Salah Abdeslam, who is believed to be the only surviving jihadists from the group that attacked Paris in November 2015 has declined to answer questions from an anti-terror judge for a third time on Thursday (8 September).
His lawyer Frank Berton told reporters, "He [Abdeslam ] exercised his right to silence," after the 26-year-old appeared at the city's main courthouse. Berton added that this time he was positive Abdeslam would co-operate with investigators.
Abdeslam was transferred from Belgium to Paris in Apriland has since refused to answer questions from an anti-terror judge on two occasions. He is believed to angry and frustrated at the 24-hour surveillance he is under at prison.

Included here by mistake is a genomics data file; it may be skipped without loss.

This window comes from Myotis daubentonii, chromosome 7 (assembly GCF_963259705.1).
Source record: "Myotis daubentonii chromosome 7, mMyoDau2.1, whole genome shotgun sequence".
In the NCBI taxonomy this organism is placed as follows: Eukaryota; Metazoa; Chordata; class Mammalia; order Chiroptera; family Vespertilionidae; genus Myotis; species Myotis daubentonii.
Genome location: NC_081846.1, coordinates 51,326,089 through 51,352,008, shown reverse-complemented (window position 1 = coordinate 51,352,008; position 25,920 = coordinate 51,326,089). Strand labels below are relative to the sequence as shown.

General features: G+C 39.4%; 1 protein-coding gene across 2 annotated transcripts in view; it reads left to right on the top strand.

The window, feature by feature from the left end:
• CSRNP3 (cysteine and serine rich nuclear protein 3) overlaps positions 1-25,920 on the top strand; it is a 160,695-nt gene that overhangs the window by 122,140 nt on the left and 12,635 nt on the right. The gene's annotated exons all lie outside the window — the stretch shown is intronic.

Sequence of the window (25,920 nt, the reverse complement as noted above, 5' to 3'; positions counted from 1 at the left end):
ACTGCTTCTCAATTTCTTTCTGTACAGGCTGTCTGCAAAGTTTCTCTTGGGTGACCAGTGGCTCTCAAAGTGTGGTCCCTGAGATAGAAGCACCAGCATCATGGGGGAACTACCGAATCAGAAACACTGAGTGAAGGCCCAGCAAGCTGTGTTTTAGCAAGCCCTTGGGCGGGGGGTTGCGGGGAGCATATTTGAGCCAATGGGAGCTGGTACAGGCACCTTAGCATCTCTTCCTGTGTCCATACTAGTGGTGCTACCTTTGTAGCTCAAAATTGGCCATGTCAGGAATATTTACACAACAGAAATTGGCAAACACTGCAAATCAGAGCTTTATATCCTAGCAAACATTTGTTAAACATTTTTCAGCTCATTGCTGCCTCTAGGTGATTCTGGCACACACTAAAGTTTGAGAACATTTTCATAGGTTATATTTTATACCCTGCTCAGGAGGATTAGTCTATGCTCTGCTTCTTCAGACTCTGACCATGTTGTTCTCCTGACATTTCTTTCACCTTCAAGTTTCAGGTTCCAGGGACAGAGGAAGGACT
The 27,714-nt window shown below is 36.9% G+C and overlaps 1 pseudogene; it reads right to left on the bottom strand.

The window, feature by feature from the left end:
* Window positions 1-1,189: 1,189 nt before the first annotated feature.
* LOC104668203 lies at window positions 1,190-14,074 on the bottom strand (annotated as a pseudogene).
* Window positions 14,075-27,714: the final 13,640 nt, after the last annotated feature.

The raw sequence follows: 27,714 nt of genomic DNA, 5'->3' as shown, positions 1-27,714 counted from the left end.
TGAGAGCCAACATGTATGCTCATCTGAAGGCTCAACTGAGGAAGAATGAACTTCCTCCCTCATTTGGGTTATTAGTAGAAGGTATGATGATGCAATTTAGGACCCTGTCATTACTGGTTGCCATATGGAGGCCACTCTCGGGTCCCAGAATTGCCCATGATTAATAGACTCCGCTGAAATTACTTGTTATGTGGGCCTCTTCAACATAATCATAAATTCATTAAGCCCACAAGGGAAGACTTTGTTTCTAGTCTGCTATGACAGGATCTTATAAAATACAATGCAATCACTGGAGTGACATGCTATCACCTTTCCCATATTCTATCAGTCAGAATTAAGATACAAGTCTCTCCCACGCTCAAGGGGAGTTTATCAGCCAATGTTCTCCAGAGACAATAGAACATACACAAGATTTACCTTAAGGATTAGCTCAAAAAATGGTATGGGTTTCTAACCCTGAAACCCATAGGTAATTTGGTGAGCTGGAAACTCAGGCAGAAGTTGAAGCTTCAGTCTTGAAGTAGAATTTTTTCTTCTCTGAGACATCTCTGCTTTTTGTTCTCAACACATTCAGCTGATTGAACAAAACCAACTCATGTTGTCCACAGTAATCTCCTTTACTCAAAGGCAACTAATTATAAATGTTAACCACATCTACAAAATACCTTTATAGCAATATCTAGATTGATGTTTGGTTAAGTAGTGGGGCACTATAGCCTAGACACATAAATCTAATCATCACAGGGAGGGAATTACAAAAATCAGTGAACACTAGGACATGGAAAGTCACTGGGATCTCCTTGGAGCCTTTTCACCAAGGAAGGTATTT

On 7 July, the lawyer of the accused requested officials to stop the round-the-clock surveillance, but his plea was rejected, AFP quoted a source as saying. The lawyer argued that two live video cameras in his cell in Fleury-Merogis prison could cause psychological damage.
Abdeslam had on 20 May declined to be quizzed by a judge and later in July he did not agree to attend another hearing.
He was arrested on 18 March in Molenbeek, Brussels which is believed to be a hotbed for Islamic extremism. Soon after the Paris attacks, Abdeslam was on the run for four months, but was eventually arrested and brought to France under tight security on 27 April to face terror charges.
At least 130 people were killed in the Paris attacks on 13 November and investigators are unclear as to what role did the 26-year-old play in the attacks. They also hope that Abdeslam would provide them with the modus operandi of the jihadists and give clues of the number of people involved in the attacks.